3. Consultation Paper, Adopting a Shared Parentage System in India, Law Commission of India, November 10, 2014.
  4. Ananya Sengupta, Push for Shared Parenting, August 17, 2014, available at http://www.telegraphindia.com/1140818/jsp/nation/story_18731035.jsp#.VzyBr2h9600 (Last visited on August 4, 2016); Payal Gwalani, Men’s Rights Activists Demand Gender Neutral Laws, Times of India, November 19, 2015, available at http://timesofindia.indiatimes.com/city/nagpur/Mens-rights-activists-demand-gender-neutral-laws/articleshow/49837430.cms (Last visited on October 2, 2016).
  5. See Law Commission of India, supra note 2.
  6. Id.
  7. Id., 26-34.
  8. Francine Deutsch, Halving it All: How Equally Shared Parenting Works 9-10 (1999).
  9. See Law Commission of India, supra note 2, 31.
  10. Id., 29 (The right to make major decisions for a child, such as decisions involving education, medical and dental care, religion, and travel arrangements are decisions that are to be taken jointly under a model of joint legal custody.)
  11. Id.
  12. Id., 29. See also Vernon’s Annotated Missouri Statutes, 452.375 (1)(2) (“‘Joint legal custody’ means that the parents share the decision-making rights, responsibilities, and authority relating to the health, education and welfare of the child, and, unless allocated, apportioned, or decreed, the parents shall confer with one another in the exercise of decision-making rights, responsibilities, and authority.”).
  13. In contrast to systems of joint custody, the intuitive opposite systems are ‘sole legal custody’ and ‘sole physical custody’. Sole legal custody implies vesting the right and the responsibility to make the decisions relating to the health, education, and welfare of a child, with one parent only. Sole physical custody denotes that a child shall reside with one parent, subject to the power of the court to order visitation. However, the focus of the Report lies on joint custody which shall form the subject of critique of this paper as well.
  14. Law Commission of India, supra note 2, 70.
  15. Id., 30.
  16. Id.
  17. K.M Vinaya v. Srinivas, MFA No. 1729/ 2011, Karnataka High Court, Judgment dated September 13, 2013.
  18. Law Commission of India, supra note 2, 30, ¶3.2.2
  19. Id., 31, ¶3.2.3.
  20. Id., 31.
  21. Id., 32.
  22. Id., ¶3.2.4.
  23. Id., ¶3.2.5.
  24. Jocelyn Elise Crowley, Fathers’ Rights Groups, Domestic Violence and Political Counter-Mobilisation, Social Forces (2009).
  25. Law Commission of India, supra note 2, 31.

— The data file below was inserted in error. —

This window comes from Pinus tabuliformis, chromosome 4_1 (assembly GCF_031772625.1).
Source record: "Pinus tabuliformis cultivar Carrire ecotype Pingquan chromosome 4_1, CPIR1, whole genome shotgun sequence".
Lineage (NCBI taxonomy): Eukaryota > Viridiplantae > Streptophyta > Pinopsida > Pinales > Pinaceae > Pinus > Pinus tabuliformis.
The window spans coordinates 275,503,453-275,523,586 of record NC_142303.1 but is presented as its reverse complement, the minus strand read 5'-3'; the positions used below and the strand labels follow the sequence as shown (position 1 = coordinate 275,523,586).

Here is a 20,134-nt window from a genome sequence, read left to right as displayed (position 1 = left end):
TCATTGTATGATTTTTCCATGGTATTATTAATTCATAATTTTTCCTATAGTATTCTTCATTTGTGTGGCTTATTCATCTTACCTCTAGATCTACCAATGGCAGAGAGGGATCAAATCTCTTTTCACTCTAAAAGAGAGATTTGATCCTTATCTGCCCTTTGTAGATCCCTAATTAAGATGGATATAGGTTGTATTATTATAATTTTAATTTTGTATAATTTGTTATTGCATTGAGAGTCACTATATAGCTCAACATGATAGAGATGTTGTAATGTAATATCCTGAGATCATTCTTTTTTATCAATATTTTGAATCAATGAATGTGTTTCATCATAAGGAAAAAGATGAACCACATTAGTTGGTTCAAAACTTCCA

26. Id.
  27. Jocelyn Elise Crowley, Taking Custody of Motherhood: Father’s Rights Activists and the Politics of Parenting in Exploring Masculinities: Feminist Legal Theory Reflections (2013).
  28. Id.
  29. K. Kurki-Suonio, Joint Custody as an Interpretation of the Best Interests of the Child in Critical and Comparative Perspective, 14 Int’l J. of Law, Policy & The Family 184 (2000).
  30. Deepita Chakravarty & Ishita Chakravarty, Women, Labour and the Economy in India: From Migrant Menservants to Uprooted Girl Children Maids (2015) (This book traces the increase in women’s participation in the workforce in parts of India, particularly in Bengal, within sectors that were primarily in the unpaid labour or domestic work domain.).
  31. Radha Kumar, The History of Doing 2 (1993).
  32. See generally Gaurav Nagpal v. Sumedha Nagpal, (2009) 1 SCC 42.
  33. Romit Chowdhury, Conditions of Emergence: The Formation of Men’s Rights Groups in Contemporary India, 21(1) Indian J. of Gender Studies 27–53 (2014) (The Men’s Rights Movement began in India in the early 1990s, and increased in impact with the turn of the 21st century. These are groups organised around the gendered identity of ‘men’ have attempted to foreground issues relating to deprivation of male rights and prerogatives. A core concern of such ‘men’s rights groups’ has been initiated by the rampant misuse of ‘pro-women’ laws that have been introduced as a result of feminist activism, particularly those laws that relate to the institution of family).
  34. Id. (“The earliest men’s rights organisations in India can be traced back to the early 1990s in Calcutta, Bombay and Lucknow- Kolkata-based Pirito Purush (The Persecuted Man) formed in 1992, the Mumbai based Purush Hakka Samrakshan Samiti (Committee for the Protection of Men’s Rights) formed in 1996 and Patni Atyachar Virodhi Morcha (Protesting Torture by Wives) formed in Lucknow.”).
  35. Consultation Paper, supra note 3.
  36. Chowdhury, supra note 33 (The cause identified for the growth of these groups was the “view that the only way men’s rights can be realised is by undoing some of the changes in social organisation and legal reforms that have been initiated by feminist activism.”); See also Helen Rhoades, Posing as Reform: The case of the Family Law Reform Act, 156-157, 14 Austl. J. Fam. L. 142 (2000).
  37. Helen Rhoades, The Rise and Rise of Shared Parenting Laws: A Critical Reflection, 19 Can. J. Fam. L. 75 (2002).